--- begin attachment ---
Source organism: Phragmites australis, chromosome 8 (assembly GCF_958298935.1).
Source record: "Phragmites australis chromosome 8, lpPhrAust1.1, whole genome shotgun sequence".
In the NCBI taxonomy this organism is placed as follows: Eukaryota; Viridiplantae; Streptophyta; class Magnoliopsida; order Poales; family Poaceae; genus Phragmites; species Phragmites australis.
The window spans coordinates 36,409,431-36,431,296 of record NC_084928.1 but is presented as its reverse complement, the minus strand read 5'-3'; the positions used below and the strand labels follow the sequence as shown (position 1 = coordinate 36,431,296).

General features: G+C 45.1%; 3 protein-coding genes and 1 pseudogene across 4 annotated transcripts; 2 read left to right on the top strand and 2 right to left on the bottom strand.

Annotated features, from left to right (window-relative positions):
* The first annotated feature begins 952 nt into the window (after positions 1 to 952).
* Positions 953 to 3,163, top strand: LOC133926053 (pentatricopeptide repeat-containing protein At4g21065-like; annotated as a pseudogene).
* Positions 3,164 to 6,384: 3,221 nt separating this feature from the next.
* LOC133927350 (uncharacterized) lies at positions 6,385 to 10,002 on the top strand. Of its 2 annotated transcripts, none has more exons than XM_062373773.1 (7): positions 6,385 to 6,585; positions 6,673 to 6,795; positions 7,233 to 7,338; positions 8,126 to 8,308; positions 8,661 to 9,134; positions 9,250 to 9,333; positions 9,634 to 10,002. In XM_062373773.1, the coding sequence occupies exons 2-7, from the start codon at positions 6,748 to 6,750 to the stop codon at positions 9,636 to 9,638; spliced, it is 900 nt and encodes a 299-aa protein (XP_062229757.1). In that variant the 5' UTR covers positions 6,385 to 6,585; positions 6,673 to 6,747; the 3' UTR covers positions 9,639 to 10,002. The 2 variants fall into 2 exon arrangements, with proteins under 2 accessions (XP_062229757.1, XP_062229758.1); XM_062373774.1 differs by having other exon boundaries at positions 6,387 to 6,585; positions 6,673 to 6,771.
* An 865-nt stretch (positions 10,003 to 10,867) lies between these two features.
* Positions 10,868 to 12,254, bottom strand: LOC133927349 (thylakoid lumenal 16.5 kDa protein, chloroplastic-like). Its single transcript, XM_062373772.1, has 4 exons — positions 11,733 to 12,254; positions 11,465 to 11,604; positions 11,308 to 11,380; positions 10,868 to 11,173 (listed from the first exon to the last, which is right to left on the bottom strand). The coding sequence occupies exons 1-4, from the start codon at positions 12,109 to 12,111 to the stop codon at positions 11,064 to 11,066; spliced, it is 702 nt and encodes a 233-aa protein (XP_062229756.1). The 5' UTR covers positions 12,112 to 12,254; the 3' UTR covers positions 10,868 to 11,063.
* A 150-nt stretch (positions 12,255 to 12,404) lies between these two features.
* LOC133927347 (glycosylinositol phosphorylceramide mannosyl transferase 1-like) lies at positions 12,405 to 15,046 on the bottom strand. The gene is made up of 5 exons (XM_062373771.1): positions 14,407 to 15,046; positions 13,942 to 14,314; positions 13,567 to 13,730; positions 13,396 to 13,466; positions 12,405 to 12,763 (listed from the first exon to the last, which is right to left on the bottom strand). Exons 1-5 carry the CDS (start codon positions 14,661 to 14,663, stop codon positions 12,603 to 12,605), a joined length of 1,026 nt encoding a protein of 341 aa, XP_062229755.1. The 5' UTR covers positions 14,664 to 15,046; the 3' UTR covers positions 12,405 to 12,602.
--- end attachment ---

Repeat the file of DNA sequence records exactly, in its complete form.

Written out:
Source organism: Phragmites australis, chromosome 8 (assembly GCF_958298935.1).
Source record: "Phragmites australis chromosome 8, lpPhrAust1.1, whole genome shotgun sequence".
In the NCBI taxonomy this organism is placed as follows: Eukaryota; Viridiplantae; Streptophyta; class Magnoliopsida; order Poales; family Poaceae; genus Phragmites; species Phragmites australis.
The window spans coordinates 36,409,431-36,431,296 of record NC_084928.1 but is presented as its reverse complement, the minus strand read 5'-3'; the positions used below and the strand labels follow the sequence as shown (position 1 = coordinate 36,431,296).

General features: G+C 45.1%; 3 protein-coding genes and 1 pseudogene across 4 annotated transcripts; 2 read left to right on the top strand and 2 right to left on the bottom strand.

Annotated features, from left to right (window-relative positions):
* The first annotated feature begins 952 nt into the window (after positions 1 to 952).
* Positions 953 to 3,163, top strand: LOC133926053 (pentatricopeptide repeat-containing protein At4g21065-like; annotated as a pseudogene).
* Positions 3,164 to 6,384: 3,221 nt separating this feature from the next.
* LOC133927350 (uncharacterized) lies at positions 6,385 to 10,002 on the top strand. Of its 2 annotated transcripts, none has more exons than XM_062373773.1 (7): positions 6,385 to 6,585; positions 6,673 to 6,795; positions 7,233 to 7,338; positions 8,126 to 8,308; positions 8,661 to 9,134; positions 9,250 to 9,333; positions 9,634 to 10,002. In XM_062373773.1, the coding sequence occupies exons 2-7, from the start codon at positions 6,748 to 6,750 to the stop codon at positions 9,636 to 9,638; spliced, it is 900 nt and encodes a 299-aa protein (XP_062229757.1). In that variant the 5' UTR covers positions 6,385 to 6,585; positions 6,673 to 6,747; the 3' UTR covers positions 9,639 to 10,002. The 2 variants fall into 2 exon arrangements, with proteins under 2 accessions (XP_062229757.1, XP_062229758.1); XM_062373774.1 differs by having other exon boundaries at positions 6,387 to 6,585; positions 6,673 to 6,771.
* An 865-nt stretch (positions 10,003 to 10,867) lies between these two features.
* Positions 10,868 to 12,254, bottom strand: LOC133927349 (thylakoid lumenal 16.5 kDa protein, chloroplastic-like). Its single transcript, XM_062373772.1, has 4 exons — positions 11,733 to 12,254; positions 11,465 to 11,604; positions 11,308 to 11,380; positions 10,868 to 11,173 (listed from the first exon to the last, which is right to left on the bottom strand). The coding sequence occupies exons 1-4, from the start codon at positions 12,109 to 12,111 to the stop codon at positions 11,064 to 11,066; spliced, it is 702 nt and encodes a 233-aa protein (XP_062229756.1). The 5' UTR covers positions 12,112 to 12,254; the 3' UTR covers positions 10,868 to 11,063.
* A 150-nt stretch (positions 12,255 to 12,404) lies between these two features.
* LOC133927347 (glycosylinositol phosphorylceramide mannosyl transferase 1-like) lies at positions 12,405 to 15,046 on the bottom strand. The gene is made up of 5 exons (XM_062373771.1): positions 14,407 to 15,046; positions 13,942 to 14,314; positions 13,567 to 13,730; positions 13,396 to 13,466; positions 12,405 to 12,763 (listed from the first exon to the last, which is right to left on the bottom strand). Exons 1-5 carry the CDS (start codon positions 14,661 to 14,663, stop codon positions 12,603 to 12,605), a joined length of 1,026 nt encoding a protein of 341 aa, XP_062229755.1. The 5' UTR covers positions 14,664 to 15,046; the 3' UTR covers positions 12,405 to 12,602.